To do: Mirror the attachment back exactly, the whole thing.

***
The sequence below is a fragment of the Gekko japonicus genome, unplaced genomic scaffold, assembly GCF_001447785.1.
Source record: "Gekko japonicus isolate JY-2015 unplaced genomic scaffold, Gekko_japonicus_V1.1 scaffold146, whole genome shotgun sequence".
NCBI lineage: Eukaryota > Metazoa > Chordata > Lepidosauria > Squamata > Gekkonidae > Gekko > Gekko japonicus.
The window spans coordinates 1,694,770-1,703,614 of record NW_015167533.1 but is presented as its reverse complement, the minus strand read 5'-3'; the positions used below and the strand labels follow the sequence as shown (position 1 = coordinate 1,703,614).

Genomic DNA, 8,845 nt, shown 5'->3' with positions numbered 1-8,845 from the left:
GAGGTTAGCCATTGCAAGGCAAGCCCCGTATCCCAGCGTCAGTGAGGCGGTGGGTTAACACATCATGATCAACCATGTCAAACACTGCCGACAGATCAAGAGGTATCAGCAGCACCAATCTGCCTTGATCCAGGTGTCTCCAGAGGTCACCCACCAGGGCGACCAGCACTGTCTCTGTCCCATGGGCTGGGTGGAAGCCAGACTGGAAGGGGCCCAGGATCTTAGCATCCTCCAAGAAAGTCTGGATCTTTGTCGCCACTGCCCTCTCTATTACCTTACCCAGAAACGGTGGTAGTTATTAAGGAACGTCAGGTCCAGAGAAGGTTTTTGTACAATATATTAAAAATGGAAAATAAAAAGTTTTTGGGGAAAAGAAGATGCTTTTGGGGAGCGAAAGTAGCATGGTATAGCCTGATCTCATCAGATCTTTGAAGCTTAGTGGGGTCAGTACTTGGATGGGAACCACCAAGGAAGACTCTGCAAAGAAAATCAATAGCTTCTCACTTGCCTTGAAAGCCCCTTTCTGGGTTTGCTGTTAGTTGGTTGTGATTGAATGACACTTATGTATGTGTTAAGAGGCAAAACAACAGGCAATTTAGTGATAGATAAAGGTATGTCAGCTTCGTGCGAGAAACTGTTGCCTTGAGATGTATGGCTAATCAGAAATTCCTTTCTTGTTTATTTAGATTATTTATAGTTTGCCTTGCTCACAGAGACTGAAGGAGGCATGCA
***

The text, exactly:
The sequence below is a fragment of the Gekko japonicus genome, unplaced genomic scaffold, assembly GCF_001447785.1.
Source record: "Gekko japonicus isolate JY-2015 unplaced genomic scaffold, Gekko_japonicus_V1.1 scaffold146, whole genome shotgun sequence".
NCBI lineage: Eukaryota > Metazoa > Chordata > Lepidosauria > Squamata > Gekkonidae > Gekko > Gekko japonicus.
The window spans coordinates 1,694,770-1,703,614 of record NW_015167533.1 but is presented as its reverse complement, the minus strand read 5'-3'; the positions used below and the strand labels follow the sequence as shown (position 1 = coordinate 1,703,614).

Genomic DNA, 8,845 nt, shown 5'->3' with positions numbered 1-8,845 from the left:
GAGGTTAGCCATTGCAAGGCAAGCCCCGTATCCCAGCGTCAGTGAGGCGGTGGGTTAACACATCATGATCAACCATGTCAAACACTGCCGACAGATCAAGAGGTATCAGCAGCACCAATCTGCCTTGATCCAGGTGTCTCCAGAGGTCACCCACCAGGGCGACCAGCACTGTCTCTGTCCCATGGGCTGGGTGGAAGCCAGACTGGAAGGGGCCCAGGATCTTAGCATCCTCCAAGAAAGTCTGGATCTTTGTCGCCACTGCCCTCTCTATTACCTTACCCAGAAACGGTGGTAGTTATTAAGGAACGTCAGGTCCAGAGAAGGTTTTTGTACAATATATTAAAAATGGAAAATAAAAAGTTTTTGGGGAAAAGAAGATGCTTTTGGGGAGCGAAAGTAGCATGGTATAGCCTGATCTCATCAGATCTTTGAAGCTTAGTGGGGTCAGTACTTGGATGGGAACCACCAAGGAAGACTCTGCAAAGAAAATCAATAGCTTCTCACTTGCCTTGAAAGCCCCTTTCTGGGTTTGCTGTTAGTTGGTTGTGATTGAATGACACTTATGTATGTGTTAAGAGGCAAAACAACAGGCAATTTAGTGATAGATAAAGGTATGTCAGCTTCGTGCGAGAAACTGTTGCCTTGAGATGTATGGCTAATCAGAAATTCCTTTCTTGTTTATTTAGATTATTTATAGTTTGCCTTGCTCACAGAGACTGAAGGAGGCATGCA